Why aren’t people smarter? The dubious benefits of intelligence, real or artificial
Artificial Intelligence (AI) promises to make the human race smarter. Raymond Kurzweil has made predicting the Singularity — when artificial intelligence exceeds human intelligence — a cottage industry. Is AI going to make us all smarter, or are we already as smart as we can handle?
REPETITIVE STUPIDITY SYNDROME
Some of our issues are cognitive, such as our inherent inability to estimate exponential functions. Many US political leaders, including the governor of Arizona, couldn’t understand how quickly COVID-19 could spread — pesky exponentials! — so infections and deaths are spiking here, while other states and countries have successfully contained the disease.
Human cognitive gaps, well documented in The Logic of Failure, explain why we keep making the same mistakes over and over.
There’s also our fast leaps-to-conclusions mind and our slow, analytical mind. The fast mind is usually correct on everyday issues, but complex problems baffle it.
This is why pundits love to offer simple, short, and irrelevant punchlines that inflame emotions rather than encourage thought.
Collecting evidence, analyzing data, teasing out causality, making hypotheses, and testing their validity is hard work. That’s why we have highly trained people spending their lives doing just that. And they make mistakes too!
CULTURAL TRANSMISSION VS EVOLUTIONARY SELECTION
In the paper, “Why Aren’t We Smarter Already: Evolutionary Trade-Offs and Cognitive Enhancements” two scientists consider the potential of drugs for cognitive enhancement. They consider how evolution has shaped our cognitive functions, looking at two major problem examples.
The first type is “inverted U-shaped performance functions.” These are common in problems where the goal is to maximize an outcome, but with a cost involved. For instance, you’d like to get married. When do you stop searching and settle on one person?
The other cognitive problem reflects the limits of the human IT system: Our brains. Cross-functional dependencies can cripple a cognitive enhancement, whether it is natural, artificial, or drug-induced.
One example: A man with a seemingly unlimited memory who found it difficult to remember faces. Instead of generalizing a face, he remembered faces as an ever-changing sea of patterns. Maybe infinite storage isn’t a good idea, at least for people.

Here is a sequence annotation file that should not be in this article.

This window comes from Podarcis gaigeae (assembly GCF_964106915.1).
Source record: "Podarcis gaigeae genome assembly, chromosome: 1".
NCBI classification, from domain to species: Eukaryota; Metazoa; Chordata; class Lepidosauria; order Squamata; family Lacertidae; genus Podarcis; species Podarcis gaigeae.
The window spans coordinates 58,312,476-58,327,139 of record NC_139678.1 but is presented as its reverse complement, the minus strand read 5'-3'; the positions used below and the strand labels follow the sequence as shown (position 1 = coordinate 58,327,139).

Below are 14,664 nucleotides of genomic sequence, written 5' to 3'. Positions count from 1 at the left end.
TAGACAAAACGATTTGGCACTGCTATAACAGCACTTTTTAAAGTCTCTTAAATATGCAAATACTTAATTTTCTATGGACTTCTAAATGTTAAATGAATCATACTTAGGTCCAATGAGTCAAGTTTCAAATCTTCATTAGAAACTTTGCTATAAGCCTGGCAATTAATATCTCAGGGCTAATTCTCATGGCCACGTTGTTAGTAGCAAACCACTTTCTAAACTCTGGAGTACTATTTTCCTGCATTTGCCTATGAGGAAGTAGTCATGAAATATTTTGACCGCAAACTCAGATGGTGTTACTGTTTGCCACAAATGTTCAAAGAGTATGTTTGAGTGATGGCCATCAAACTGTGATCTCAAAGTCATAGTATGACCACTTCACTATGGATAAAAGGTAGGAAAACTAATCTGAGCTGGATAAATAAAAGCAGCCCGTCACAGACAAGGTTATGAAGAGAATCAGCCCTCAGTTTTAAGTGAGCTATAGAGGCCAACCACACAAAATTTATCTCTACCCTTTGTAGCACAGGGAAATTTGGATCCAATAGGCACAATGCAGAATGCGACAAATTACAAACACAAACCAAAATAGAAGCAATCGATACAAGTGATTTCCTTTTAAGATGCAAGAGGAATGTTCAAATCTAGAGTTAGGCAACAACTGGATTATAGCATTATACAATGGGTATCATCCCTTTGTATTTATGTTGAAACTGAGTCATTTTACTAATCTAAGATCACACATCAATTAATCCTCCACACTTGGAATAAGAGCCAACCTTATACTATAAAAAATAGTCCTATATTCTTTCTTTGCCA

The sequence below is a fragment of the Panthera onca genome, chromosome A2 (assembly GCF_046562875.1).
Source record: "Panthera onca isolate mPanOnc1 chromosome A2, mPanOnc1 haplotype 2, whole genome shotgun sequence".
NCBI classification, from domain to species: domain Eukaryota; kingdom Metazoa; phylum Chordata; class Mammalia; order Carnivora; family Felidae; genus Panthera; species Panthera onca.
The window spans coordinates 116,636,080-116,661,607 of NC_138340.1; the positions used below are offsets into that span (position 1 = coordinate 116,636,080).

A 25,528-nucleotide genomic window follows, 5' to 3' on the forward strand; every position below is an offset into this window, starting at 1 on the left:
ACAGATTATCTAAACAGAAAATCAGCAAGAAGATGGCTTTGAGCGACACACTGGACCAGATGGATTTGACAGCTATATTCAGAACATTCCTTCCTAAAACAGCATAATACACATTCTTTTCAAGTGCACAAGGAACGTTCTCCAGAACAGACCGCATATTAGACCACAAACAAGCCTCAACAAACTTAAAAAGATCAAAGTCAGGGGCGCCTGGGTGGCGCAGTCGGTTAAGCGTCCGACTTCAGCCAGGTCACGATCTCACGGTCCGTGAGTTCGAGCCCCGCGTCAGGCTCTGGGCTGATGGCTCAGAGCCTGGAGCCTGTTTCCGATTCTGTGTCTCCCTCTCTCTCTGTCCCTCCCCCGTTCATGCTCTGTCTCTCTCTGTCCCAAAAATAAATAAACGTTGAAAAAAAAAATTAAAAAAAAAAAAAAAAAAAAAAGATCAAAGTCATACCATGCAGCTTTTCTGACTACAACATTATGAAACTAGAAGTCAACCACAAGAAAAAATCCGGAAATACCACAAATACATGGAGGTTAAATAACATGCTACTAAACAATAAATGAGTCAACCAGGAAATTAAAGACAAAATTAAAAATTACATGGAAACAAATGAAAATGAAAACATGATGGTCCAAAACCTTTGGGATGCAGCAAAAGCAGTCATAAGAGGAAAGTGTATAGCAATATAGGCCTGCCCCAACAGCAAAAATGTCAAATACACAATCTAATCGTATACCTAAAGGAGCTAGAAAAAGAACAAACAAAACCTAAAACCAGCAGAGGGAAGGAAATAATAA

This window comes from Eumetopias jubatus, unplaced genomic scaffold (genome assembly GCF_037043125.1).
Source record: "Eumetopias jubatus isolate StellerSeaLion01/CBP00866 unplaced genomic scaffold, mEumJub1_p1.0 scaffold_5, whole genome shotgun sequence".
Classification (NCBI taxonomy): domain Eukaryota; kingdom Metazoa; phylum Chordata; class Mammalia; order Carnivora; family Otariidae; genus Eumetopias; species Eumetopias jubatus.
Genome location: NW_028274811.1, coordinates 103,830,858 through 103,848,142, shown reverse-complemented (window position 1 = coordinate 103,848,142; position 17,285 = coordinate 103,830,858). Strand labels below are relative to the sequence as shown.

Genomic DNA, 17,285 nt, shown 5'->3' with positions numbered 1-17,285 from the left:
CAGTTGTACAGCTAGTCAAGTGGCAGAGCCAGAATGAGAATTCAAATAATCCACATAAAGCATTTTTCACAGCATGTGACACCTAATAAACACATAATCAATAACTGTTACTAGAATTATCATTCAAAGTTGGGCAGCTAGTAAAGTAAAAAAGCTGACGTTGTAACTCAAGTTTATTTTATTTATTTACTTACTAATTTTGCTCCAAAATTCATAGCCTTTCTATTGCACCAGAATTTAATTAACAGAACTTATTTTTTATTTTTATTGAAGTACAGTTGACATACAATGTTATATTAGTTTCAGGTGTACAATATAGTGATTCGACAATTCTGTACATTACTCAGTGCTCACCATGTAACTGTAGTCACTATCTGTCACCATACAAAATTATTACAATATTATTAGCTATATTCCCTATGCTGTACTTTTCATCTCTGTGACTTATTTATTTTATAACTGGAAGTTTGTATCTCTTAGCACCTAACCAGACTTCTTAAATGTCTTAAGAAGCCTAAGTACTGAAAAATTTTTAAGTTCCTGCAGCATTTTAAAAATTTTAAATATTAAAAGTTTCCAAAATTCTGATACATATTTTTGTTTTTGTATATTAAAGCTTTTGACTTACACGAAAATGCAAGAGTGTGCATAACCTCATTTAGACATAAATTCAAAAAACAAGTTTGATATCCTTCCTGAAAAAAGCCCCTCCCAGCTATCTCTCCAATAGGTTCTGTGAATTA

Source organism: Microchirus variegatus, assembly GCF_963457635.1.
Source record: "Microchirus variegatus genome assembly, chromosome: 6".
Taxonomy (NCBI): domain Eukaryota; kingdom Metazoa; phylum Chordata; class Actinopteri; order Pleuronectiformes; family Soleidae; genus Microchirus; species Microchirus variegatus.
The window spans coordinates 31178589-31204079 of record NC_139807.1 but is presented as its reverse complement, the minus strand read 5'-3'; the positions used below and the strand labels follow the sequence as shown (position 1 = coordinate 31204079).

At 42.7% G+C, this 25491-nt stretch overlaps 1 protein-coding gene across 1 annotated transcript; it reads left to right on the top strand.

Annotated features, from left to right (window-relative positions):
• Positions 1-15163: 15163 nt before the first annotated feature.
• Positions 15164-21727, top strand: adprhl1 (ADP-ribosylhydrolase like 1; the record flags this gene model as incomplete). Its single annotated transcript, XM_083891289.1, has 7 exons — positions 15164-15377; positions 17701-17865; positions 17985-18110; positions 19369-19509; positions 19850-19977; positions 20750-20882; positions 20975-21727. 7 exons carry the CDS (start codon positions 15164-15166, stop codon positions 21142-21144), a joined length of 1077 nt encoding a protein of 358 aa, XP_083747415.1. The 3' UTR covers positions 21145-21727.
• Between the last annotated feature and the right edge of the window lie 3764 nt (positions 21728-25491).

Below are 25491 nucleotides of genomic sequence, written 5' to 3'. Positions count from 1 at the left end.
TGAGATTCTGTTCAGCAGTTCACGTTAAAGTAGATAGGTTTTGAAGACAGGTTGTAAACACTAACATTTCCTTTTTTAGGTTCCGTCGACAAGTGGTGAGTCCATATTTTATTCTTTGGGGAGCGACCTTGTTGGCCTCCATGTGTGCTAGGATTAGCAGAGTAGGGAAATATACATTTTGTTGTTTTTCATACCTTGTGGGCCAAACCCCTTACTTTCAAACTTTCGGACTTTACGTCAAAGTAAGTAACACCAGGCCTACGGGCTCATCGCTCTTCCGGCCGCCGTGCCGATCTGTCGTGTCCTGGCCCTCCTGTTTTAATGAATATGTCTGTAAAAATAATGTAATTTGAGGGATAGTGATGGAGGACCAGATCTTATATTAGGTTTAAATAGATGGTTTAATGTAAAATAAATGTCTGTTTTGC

Or consider savants, who display extraordinary talents in some domains at the cost of huge deficits in other domains. Marvin Minsky’s Society of Mind proposed this sort of cooperative model of human intelligence back in the 1980s. It looks like he wasn’t too wide of the mark.
Perhaps intelligence isn’t the unalloyed advantage smart people would like to believe it is. Likewise, maybe AI isn’t going to be as beneficial as we’d like to believe.
Intelligence isn’t an end in itself, but a tool that allows us to understand and shape our environment. If people willfully abandon facts, evidence, and logic, it doesn’t matter how “intelligent” they are. They’ll get the wrong answer and damage themselves, and, sometimes, the rest of us.
The two goals of AI should be to extend the fast-thinking part of our intelligence, so we can apply more intelligence to the areas where we are most likely to make mistakes. That is an ideal use case for embedded mobile device intelligence.
The second goal should be where we’ve made the most progress: Domain-specific expertise, such as interpreting medical imaging. This will put a lot of expensively trained professionals out of business, but improve the quality of life for the rest of us.
The idea of the “Singularity” where machine intelligence finally exceeds human capability and wonderful things start happening will fail because most people — and cultures — can only stand so much “intelligence.” But let’s take what we can get instead of expecting the impossible.